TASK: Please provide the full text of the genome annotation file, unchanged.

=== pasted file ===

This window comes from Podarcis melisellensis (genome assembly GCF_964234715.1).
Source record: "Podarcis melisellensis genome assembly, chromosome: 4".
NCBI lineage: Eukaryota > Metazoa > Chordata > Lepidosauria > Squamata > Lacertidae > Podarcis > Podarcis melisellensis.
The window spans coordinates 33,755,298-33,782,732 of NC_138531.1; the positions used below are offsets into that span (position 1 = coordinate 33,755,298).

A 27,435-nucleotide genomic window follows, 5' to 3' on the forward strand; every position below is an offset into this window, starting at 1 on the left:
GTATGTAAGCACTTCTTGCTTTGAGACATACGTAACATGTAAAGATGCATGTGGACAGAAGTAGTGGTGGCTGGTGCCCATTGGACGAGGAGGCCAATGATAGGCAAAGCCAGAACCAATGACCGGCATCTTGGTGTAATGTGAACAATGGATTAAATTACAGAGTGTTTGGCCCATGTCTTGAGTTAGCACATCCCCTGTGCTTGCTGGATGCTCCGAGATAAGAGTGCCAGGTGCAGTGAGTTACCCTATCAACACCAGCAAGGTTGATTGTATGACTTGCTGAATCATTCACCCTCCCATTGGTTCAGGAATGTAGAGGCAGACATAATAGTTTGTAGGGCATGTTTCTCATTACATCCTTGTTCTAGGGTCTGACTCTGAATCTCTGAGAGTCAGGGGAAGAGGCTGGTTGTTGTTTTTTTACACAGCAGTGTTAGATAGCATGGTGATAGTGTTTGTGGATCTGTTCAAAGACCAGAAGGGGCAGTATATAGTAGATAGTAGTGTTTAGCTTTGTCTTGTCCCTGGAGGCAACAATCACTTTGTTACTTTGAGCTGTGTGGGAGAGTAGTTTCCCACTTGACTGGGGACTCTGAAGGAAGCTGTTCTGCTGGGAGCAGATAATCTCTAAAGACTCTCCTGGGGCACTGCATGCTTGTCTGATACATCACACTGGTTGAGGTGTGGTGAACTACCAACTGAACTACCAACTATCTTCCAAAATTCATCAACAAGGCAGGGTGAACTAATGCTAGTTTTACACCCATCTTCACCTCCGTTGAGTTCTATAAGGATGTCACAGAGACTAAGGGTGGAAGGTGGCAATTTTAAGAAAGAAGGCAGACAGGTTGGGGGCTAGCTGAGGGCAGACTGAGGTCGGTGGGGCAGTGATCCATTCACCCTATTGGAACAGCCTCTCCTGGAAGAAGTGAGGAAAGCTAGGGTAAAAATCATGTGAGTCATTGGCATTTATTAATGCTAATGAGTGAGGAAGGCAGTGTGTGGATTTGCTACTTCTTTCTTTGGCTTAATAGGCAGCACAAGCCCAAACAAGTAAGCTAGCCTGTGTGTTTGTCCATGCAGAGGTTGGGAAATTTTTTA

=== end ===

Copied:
This window comes from Podarcis melisellensis (genome assembly GCF_964234715.1).
Source record: "Podarcis melisellensis genome assembly, chromosome: 4".
NCBI lineage: Eukaryota > Metazoa > Chordata > Lepidosauria > Squamata > Lacertidae > Podarcis > Podarcis melisellensis.
The window spans coordinates 33,755,298-33,782,732 of NC_138531.1; the positions used below are offsets into that span (position 1 = coordinate 33,755,298).

A 27,435-nucleotide genomic window follows, 5' to 3' on the forward strand; every position below is an offset into this window, starting at 1 on the left:
GTATGTAAGCACTTCTTGCTTTGAGACATACGTAACATGTAAAGATGCATGTGGACAGAAGTAGTGGTGGCTGGTGCCCATTGGACGAGGAGGCCAATGATAGGCAAAGCCAGAACCAATGACCGGCATCTTGGTGTAATGTGAACAATGGATTAAATTACAGAGTGTTTGGCCCATGTCTTGAGTTAGCACATCCCCTGTGCTTGCTGGATGCTCCGAGATAAGAGTGCCAGGTGCAGTGAGTTACCCTATCAACACCAGCAAGGTTGATTGTATGACTTGCTGAATCATTCACCCTCCCATTGGTTCAGGAATGTAGAGGCAGACATAATAGTTTGTAGGGCATGTTTCTCATTACATCCTTGTTCTAGGGTCTGACTCTGAATCTCTGAGAGTCAGGGGAAGAGGCTGGTTGTTGTTTTTTTACACAGCAGTGTTAGATAGCATGGTGATAGTGTTTGTGGATCTGTTCAAAGACCAGAAGGGGCAGTATATAGTAGATAGTAGTGTTTAGCTTTGTCTTGTCCCTGGAGGCAACAATCACTTTGTTACTTTGAGCTGTGTGGGAGAGTAGTTTCCCACTTGACTGGGGACTCTGAAGGAAGCTGTTCTGCTGGGAGCAGATAATCTCTAAAGACTCTCCTGGGGCACTGCATGCTTGTCTGATACATCACACTGGTTGAGGTGTGGTGAACTACCAACTGAACTACCAACTATCTTCCAAAATTCATCAACAAGGCAGGGTGAACTAATGCTAGTTTTACACCCATCTTCACCTCCGTTGAGTTCTATAAGGATGTCACAGAGACTAAGGGTGGAAGGTGGCAATTTTAAGAAAGAAGGCAGACAGGTTGGGGGCTAGCTGAGGGCAGACTGAGGTCGGTGGGGCAGTGATCCATTCACCCTATTGGAACAGCCTCTCCTGGAAGAAGTGAGGAAAGCTAGGGTAAAAATCATGTGAGTCATTGGCATTTATTAATGCTAATGAGTGAGGAAGGCAGTGTGTGGATTTGCTACTTCTTTCTTTGGCTTAATAGGCAGCACAAGCCCAAACAAGTAAGCTAGCCTGTGTGTTTGTCCATGCAGAGGTTGGGAAATTTTTTA